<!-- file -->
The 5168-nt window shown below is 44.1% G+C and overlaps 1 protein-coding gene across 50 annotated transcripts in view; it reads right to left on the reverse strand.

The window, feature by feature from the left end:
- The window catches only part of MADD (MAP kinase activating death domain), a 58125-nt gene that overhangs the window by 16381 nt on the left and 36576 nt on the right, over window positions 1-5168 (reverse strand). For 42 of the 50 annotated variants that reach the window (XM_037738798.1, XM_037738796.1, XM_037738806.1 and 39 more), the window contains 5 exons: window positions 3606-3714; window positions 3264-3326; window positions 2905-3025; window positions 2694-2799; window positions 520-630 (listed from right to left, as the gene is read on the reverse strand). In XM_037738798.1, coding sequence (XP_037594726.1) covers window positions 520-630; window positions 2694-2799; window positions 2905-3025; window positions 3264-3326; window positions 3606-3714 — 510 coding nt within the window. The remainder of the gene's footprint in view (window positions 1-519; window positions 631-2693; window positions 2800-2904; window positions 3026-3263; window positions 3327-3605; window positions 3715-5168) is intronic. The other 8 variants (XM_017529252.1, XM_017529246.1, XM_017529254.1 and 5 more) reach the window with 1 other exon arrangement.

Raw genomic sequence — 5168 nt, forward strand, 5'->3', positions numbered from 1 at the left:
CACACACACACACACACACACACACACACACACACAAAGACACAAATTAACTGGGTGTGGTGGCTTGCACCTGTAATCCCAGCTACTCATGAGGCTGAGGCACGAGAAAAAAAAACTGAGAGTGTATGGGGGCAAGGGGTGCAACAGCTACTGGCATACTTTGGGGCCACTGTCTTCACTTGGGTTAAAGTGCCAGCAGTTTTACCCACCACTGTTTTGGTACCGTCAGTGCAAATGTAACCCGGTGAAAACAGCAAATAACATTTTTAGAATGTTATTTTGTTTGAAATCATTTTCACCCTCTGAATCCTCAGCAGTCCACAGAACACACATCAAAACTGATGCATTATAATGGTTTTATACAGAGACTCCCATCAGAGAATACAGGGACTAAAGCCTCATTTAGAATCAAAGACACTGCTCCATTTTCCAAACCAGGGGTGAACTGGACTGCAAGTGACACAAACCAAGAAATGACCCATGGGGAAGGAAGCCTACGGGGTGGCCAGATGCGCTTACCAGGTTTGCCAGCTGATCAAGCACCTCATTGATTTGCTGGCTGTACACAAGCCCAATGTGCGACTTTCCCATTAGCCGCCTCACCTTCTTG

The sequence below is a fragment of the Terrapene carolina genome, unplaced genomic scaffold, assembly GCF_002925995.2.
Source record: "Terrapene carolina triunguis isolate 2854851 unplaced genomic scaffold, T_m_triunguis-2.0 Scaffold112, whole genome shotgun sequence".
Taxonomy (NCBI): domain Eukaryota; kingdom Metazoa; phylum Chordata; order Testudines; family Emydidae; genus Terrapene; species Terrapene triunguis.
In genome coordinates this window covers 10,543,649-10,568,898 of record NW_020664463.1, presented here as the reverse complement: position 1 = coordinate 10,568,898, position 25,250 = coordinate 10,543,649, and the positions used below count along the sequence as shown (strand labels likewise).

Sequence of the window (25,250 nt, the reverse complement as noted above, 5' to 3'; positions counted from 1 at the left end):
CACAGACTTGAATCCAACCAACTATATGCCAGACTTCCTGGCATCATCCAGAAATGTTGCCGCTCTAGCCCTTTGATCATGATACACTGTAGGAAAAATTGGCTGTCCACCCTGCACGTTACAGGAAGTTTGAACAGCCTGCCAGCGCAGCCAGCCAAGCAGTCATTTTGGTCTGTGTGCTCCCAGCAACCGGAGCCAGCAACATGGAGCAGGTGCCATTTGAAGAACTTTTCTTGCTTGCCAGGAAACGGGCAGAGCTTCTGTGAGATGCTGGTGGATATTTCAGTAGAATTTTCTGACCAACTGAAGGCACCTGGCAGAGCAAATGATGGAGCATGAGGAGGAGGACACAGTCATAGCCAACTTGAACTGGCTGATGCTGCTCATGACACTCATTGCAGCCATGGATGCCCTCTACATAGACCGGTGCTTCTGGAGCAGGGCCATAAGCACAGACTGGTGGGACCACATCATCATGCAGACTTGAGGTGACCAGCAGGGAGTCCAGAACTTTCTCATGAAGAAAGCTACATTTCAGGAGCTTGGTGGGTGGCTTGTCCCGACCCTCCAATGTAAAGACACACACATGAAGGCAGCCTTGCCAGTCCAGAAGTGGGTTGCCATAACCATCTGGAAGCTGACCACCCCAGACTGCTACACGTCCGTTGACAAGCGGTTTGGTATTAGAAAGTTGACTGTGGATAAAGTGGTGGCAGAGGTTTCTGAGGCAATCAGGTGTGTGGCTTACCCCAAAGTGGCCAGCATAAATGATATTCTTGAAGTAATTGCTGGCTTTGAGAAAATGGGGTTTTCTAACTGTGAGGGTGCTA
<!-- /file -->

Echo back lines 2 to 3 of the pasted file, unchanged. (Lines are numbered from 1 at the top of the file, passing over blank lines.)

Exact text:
The window, feature by feature from the left end:
- The window catches only part of MADD (MAP kinase activating death domain), a 58125-nt gene that overhangs the window by 16381 nt on the left and 36576 nt on the right, over window positions 1-5168 (reverse strand). For 42 of the 50 annotated variants that reach the window (XM_037738798.1, XM_037738796.1, XM_037738806.1 and 39 more), the window contains 5 exons: window positions 3606-3714; window positions 3264-3326; window positions 2905-3025; window positions 2694-2799; window positions 520-630 (listed from right to left, as the gene is read on the reverse strand). In XM_037738798.1, coding sequence (XP_037594726.1) covers window positions 520-630; window positions 2694-2799; window positions 2905-3025; window positions 3264-3326; window positions 3606-3714 — 510 coding nt within the window. The remainder of the gene's footprint in view (window positions 1-519; window positions 631-2693; window positions 2800-2904; window positions 3026-3263; window positions 3327-3605; window positions 3715-5168) is intronic. The other 8 variants (XM_017529252.1, XM_017529246.1, XM_017529254.1 and 5 more) reach the window with 1 other exon arrangement.